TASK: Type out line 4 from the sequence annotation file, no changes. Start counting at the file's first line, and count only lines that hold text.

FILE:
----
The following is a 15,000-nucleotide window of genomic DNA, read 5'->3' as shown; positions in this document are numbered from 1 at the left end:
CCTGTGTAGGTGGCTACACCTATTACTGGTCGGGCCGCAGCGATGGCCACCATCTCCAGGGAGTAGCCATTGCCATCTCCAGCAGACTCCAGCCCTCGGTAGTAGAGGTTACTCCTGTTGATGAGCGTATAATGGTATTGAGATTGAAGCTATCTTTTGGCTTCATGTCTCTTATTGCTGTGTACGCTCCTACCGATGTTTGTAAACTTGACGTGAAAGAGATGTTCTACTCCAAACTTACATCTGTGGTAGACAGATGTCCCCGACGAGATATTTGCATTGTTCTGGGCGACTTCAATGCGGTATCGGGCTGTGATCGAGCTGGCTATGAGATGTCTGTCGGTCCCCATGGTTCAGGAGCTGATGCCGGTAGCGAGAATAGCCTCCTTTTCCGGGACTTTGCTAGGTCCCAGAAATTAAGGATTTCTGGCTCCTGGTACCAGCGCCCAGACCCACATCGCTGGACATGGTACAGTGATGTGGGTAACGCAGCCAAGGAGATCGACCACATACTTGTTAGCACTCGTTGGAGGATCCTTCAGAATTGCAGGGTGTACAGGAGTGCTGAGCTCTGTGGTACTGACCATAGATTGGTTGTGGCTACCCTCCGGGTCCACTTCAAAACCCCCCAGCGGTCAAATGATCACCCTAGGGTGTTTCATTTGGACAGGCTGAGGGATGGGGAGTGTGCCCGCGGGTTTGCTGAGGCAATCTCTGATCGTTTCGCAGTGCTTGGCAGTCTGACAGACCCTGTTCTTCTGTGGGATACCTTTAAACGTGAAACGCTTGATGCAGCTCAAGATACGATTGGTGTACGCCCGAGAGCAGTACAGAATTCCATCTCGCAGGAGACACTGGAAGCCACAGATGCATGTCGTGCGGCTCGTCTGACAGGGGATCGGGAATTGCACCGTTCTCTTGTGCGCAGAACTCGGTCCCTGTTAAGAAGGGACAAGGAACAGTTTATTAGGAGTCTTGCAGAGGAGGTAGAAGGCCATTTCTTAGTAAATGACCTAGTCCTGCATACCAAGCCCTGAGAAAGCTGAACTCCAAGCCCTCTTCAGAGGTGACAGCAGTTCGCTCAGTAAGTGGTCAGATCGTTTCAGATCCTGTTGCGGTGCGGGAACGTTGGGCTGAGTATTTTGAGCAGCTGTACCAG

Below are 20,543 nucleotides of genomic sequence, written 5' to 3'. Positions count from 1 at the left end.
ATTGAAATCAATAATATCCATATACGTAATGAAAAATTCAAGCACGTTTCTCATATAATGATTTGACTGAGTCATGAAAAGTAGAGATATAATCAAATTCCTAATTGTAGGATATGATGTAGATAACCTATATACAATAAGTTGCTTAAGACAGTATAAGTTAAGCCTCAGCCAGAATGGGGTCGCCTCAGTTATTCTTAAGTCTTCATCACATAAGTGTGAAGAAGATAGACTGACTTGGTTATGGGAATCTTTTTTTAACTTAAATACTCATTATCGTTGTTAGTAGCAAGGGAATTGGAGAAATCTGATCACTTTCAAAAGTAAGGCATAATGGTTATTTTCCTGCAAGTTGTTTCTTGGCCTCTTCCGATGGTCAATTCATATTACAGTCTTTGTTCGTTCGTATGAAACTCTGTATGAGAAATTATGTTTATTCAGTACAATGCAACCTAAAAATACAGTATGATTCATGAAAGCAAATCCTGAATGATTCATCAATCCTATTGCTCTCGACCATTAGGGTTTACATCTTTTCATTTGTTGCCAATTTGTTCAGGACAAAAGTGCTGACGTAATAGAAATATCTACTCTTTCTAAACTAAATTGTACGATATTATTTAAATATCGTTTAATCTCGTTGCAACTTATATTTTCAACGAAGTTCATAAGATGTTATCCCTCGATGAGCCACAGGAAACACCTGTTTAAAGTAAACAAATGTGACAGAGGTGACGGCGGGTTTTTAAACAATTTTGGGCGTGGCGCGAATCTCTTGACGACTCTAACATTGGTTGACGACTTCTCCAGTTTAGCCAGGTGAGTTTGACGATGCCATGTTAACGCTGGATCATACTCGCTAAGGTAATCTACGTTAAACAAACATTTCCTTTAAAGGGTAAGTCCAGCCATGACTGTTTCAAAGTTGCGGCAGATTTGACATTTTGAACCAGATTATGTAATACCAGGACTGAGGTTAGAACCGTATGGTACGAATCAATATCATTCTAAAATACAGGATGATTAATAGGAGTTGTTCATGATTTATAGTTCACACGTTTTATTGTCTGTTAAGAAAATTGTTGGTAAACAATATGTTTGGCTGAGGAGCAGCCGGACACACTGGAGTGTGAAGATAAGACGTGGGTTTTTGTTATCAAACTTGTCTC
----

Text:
ATTGAAATCAATAATATCCATATACGTAATGAAAAATTCAAGCACGTTTCTCATATAATGATTTGACTGAGTCATGAAAAGTAGAGATATAATCAAATTCCTAATTGTAGGATATGATGTAGATAACCTATATACAATAAGTTGCTTAAGACAGTATAAGTTAAGCCTCAGCCAGAATGGGGTCGCCTCAGTTATTCTTAAGTCTTCATCACATAAGTGTGAAGAAGATAGACTGACTTGGTTATGGGAATCTTTTTTTAACTTAAATACTCATTATCGTTGTTAGTAGCAAGGGAATTGGAGAAATCTGATCACTTTCAAAAGTAAGGCATAATGGTTATTTTCCTGCAAGTTGTTTCTTGGCCTCTTCCGATGGTCAATTCATATTACAGTCTTTGTTCGTTCGTATGAAACTCTGTATGAGAAATTATGTTTATTCAGTACAATGCAACCTAAAAATACAGTATGATTCATGAAAGCAAATCCTGAATGATTCATCAATCCTATTGCTCTCGACCATTAGGGTTTACATCTTTTCATTTGTTGCCAATTTGTTCAGGACAAAAGTGCTGACGTAATAGAAATATCTACTCTTTCTAAACTAAATTGTACGATATTATTTAAATATCGTTTAATCTCGTTGCAACTTATATTTTCAACGAAGTTCATAAGATGTTATCCCTCGATGAGCCACAGGAAACACCTGTTTAAAGTAAACAAATGTGACAGAGGTGACGGCGGGTTTTTAAACAATTTTGGGCGTGGCGCGAATCTCTTGACGACTCTAACATTGGTTGACGACTTCTCCAGTTTAGCCAGGTGAGTTTGACGATGCCATGTTAACGCTGGATCATACTCGCTAAGGTAATCTACGTTAAACAAACATTTCCTTTAAAGGGTAAGTCCAGCCATGACTGTTTCAAAGTTGCGGCAGATTTGACATTTTGAACCAGATTATGTAATACCAGGACTGAGGTTAGAACCGTATGGTACGAATCAATATCATTCTAAAATACAGGATGATTAATAGGAGTTGTTCATGATTTATAGTTCACACGTTTTATTGTCTGTTAAGAAAATTGTTGGTAAACAATATGTTTGGCTGAGGAGCAGCCGGACACACTGGAGTGTGAAGATAAGACGTGGGTTTTTGTTATCAAACTTGTCTC